With brands becoming increasingly obsessed with how they use social media platforms, you could be forgiven for thinking that a brand lives or dies by its Twitter feed. And with more than 4.9bn people using social media on average 2.5 hours a day, posting more than 1 million times per second across up to 130 platforms to access everything from news, gossip, fashion tips, health advice or just good old laughs, it’s no wonder there’s such a focus on social media – especially now Elon Musk has put the Twitter brand itself in the global headlines.
However, brands have always been about much more than communications – traditional or social. The brand sits at the heart of everything an organisation does. As we celebrate the new edition of Myths of Branding, we take a look at the risks of social media to a brand’s reputation as a whole.
The reach and limits of digital disruption
A decade ago it would have been unthinkable to imagine a global brand like Toys “R” Us just disappearing, seemingly unable to find a way of making its business profitable and floundering in the face of a new wave of digital arrivistes. For many, the disruption that digital brings is a challenge to traditional notions of brand loyalty. Now that customers are truly empowered, as the thesis goes, all that really matters is the integrity of the product and the willingness (or otherwise) of a customer to advocate for it. If the product offer doesn’t stay fresh and relevant, it’s easy for customers to switch to the next brand that promises something better. And if a brand miscommunicates via a social media campaign or a rogue tweet, it is also easy for people to ‘pile on’ with negative posts and ‘re-shares’ which damage the brand’s image and reputation.
There is some truth in this thesis. Brands exist because people like and identify with them. Our relationship with brands is emotional. Anything that undermines that relationship – including a poor online experience, a poor social media campaign – is a cause for concern. But digital channels are still only part of the brand experience and social media platforms are only a part of those digital channels.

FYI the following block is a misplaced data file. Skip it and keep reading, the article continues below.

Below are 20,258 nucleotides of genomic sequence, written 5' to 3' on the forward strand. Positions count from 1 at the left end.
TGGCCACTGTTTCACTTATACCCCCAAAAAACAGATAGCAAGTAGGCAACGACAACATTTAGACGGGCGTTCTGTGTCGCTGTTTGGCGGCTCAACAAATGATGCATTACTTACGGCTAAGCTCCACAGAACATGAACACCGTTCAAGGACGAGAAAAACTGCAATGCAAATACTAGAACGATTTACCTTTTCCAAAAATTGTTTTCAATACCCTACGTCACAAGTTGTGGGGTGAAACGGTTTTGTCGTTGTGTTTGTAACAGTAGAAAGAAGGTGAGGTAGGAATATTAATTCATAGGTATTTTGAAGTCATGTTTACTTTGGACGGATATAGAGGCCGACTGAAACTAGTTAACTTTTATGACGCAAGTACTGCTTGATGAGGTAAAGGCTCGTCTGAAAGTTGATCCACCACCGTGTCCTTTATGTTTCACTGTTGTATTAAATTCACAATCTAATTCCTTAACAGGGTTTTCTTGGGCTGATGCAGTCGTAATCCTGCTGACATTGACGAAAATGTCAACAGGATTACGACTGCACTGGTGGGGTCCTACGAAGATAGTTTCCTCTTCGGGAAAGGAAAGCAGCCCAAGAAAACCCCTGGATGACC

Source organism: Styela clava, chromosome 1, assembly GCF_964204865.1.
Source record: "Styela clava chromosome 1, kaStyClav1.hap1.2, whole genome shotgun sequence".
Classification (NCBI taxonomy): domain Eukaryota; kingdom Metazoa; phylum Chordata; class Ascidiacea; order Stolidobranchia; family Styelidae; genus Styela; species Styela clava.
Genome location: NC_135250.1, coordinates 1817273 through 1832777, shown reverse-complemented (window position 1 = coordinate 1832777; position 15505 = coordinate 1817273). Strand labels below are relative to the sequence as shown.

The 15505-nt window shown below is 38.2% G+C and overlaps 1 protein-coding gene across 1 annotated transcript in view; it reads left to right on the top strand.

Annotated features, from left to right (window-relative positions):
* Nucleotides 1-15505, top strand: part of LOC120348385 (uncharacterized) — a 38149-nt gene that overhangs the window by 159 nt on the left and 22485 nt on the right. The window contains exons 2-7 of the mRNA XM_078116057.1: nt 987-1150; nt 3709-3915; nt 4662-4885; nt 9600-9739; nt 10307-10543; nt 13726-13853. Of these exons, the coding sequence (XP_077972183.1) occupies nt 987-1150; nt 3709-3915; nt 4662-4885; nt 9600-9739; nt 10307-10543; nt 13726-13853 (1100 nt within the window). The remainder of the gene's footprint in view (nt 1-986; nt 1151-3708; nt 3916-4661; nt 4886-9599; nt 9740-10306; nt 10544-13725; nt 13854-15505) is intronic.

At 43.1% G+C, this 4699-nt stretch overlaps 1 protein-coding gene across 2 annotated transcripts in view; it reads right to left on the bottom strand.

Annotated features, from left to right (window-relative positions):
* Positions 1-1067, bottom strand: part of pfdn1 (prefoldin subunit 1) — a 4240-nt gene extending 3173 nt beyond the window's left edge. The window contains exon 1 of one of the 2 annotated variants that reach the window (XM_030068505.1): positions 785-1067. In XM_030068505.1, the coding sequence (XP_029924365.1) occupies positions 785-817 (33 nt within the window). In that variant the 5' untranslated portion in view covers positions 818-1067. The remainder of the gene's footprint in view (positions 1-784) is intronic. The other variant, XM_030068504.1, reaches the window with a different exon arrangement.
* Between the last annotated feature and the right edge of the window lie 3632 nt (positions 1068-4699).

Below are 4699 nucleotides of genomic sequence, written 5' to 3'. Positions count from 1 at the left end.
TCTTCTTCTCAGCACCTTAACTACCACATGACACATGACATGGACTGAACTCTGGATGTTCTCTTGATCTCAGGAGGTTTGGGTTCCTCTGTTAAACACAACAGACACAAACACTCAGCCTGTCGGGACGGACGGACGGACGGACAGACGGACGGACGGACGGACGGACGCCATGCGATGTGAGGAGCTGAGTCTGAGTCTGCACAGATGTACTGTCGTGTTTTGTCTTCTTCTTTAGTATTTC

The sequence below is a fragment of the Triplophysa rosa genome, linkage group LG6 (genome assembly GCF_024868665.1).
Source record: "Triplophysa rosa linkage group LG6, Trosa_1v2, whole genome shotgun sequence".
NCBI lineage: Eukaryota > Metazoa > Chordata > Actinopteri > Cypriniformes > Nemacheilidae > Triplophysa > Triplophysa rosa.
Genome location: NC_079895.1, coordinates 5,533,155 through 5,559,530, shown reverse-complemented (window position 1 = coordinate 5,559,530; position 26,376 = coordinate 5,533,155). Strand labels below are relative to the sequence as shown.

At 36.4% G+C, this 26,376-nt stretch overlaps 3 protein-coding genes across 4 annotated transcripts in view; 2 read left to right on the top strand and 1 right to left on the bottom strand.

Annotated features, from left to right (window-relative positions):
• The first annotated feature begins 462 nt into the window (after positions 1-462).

The power of brands vests in their ability to occupy a unique space in our minds. That space might be smaller than it once was, but it’s still incredibly valuable and can’t be captured within a Tweet, Instagram reel or TikTok video alone. The reality is that a clear set of positive associations built up over many years across many different chains of experience and which reside solely in the mind of the customer is both difficult to displace and difficult to copy, especially on social media.
Beware performative power
Social media is of course important for many brands, especially consumer brands where you can drive people to purchase with a single click. But too much focus on performance marketing (i.e. a type of marketing whose performance metrics are easy and quick to track e.g. number of impressions, click throughs, online sales) can lead to performative marketing where the desire to get more clicks leads to brands jumping on almost any trending topic regardless of its relevance.
Nobody wants their bank to tweet about national sandwich day. Nobody wants their energy provider to ‘start a conversation’ about clean energy while taking a 40% profit increase when many people can’t afford their fuel bills. Hotel brands who pay their staff below the living wage but boast about the service they provide on a sexy Instagram reel are also risking shame in the court of social opinion. All these types of post add to the general noise but don’t create any meaningful connections with consumers. In fact, consumers would be happier if brands posted less but with more relevance.
How often should a brand post? Sproutsocial, a social media management platform, found that 74% of consumers think brands should post no more than 1 – 2 times a day. Keep that in mind when your brand’s finger is hovering over the ‘send’ button.
Employees use social, too...